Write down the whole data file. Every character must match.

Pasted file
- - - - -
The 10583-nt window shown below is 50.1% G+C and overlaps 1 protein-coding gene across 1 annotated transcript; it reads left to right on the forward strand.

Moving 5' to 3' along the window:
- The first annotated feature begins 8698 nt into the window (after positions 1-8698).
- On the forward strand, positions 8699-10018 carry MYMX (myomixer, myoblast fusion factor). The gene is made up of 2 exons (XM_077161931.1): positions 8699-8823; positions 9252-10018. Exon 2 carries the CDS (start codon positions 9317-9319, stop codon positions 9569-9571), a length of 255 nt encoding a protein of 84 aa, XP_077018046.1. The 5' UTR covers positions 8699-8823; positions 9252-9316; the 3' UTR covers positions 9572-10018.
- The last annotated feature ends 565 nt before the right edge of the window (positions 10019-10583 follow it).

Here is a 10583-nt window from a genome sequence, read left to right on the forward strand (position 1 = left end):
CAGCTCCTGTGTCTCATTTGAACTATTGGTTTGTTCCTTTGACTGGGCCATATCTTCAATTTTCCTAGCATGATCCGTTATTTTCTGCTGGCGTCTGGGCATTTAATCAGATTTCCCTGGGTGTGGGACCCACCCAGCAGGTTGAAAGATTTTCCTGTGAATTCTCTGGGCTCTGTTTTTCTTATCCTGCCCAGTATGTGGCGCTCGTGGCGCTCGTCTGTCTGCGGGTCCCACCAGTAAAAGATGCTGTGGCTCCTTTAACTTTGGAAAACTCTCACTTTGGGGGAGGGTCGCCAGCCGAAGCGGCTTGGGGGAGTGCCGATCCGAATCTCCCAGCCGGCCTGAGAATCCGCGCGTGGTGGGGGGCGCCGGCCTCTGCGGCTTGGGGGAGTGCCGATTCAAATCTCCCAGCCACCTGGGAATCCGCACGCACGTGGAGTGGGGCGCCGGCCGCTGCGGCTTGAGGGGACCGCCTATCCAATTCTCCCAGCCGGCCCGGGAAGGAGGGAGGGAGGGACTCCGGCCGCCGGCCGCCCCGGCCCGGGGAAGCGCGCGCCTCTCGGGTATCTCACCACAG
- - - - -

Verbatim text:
The 10583-nt window shown below is 50.1% G+C and overlaps 1 protein-coding gene across 1 annotated transcript; it reads left to right on the forward strand.

Moving 5' to 3' along the window:
- The first annotated feature begins 8698 nt into the window (after positions 1-8698).
- On the forward strand, positions 8699-10018 carry MYMX (myomixer, myoblast fusion factor). The gene is made up of 2 exons (XM_077161931.1): positions 8699-8823; positions 9252-10018. Exon 2 carries the CDS (start codon positions 9317-9319, stop codon positions 9569-9571), a length of 255 nt encoding a protein of 84 aa, XP_077018046.1. The 5' UTR covers positions 8699-8823; positions 9252-9316; the 3' UTR covers positions 9572-10018.
- The last annotated feature ends 565 nt before the right edge of the window (positions 10019-10583 follow it).

Here is a 10583-nt window from a genome sequence, read left to right on the forward strand (position 1 = left end):
CAGCTCCTGTGTCTCATTTGAACTATTGGTTTGTTCCTTTGACTGGGCCATATCTTCAATTTTCCTAGCATGATCCGTTATTTTCTGCTGGCGTCTGGGCATTTAATCAGATTTCCCTGGGTGTGGGACCCACCCAGCAGGTTGAAAGATTTTCCTGTGAATTCTCTGGGCTCTGTTTTTCTTATCCTGCCCAGTATGTGGCGCTCGTGGCGCTCGTCTGTCTGCGGGTCCCACCAGTAAAAGATGCTGTGGCTCCTTTAACTTTGGAAAACTCTCACTTTGGGGGAGGGTCGCCAGCCGAAGCGGCTTGGGGGAGTGCCGATCCGAATCTCCCAGCCGGCCTGAGAATCCGCGCGTGGTGGGGGGCGCCGGCCTCTGCGGCTTGGGGGAGTGCCGATTCAAATCTCCCAGCCACCTGGGAATCCGCACGCACGTGGAGTGGGGCGCCGGCCGCTGCGGCTTGAGGGGACCGCCTATCCAATTCTCCCAGCCGGCCCGGGAAGGAGGGAGGGAGGGACTCCGGCCGCCGGCCGCCCCGGCCCGGGGAAGCGCGCGCCTCTCGGGTATCTCACCACAG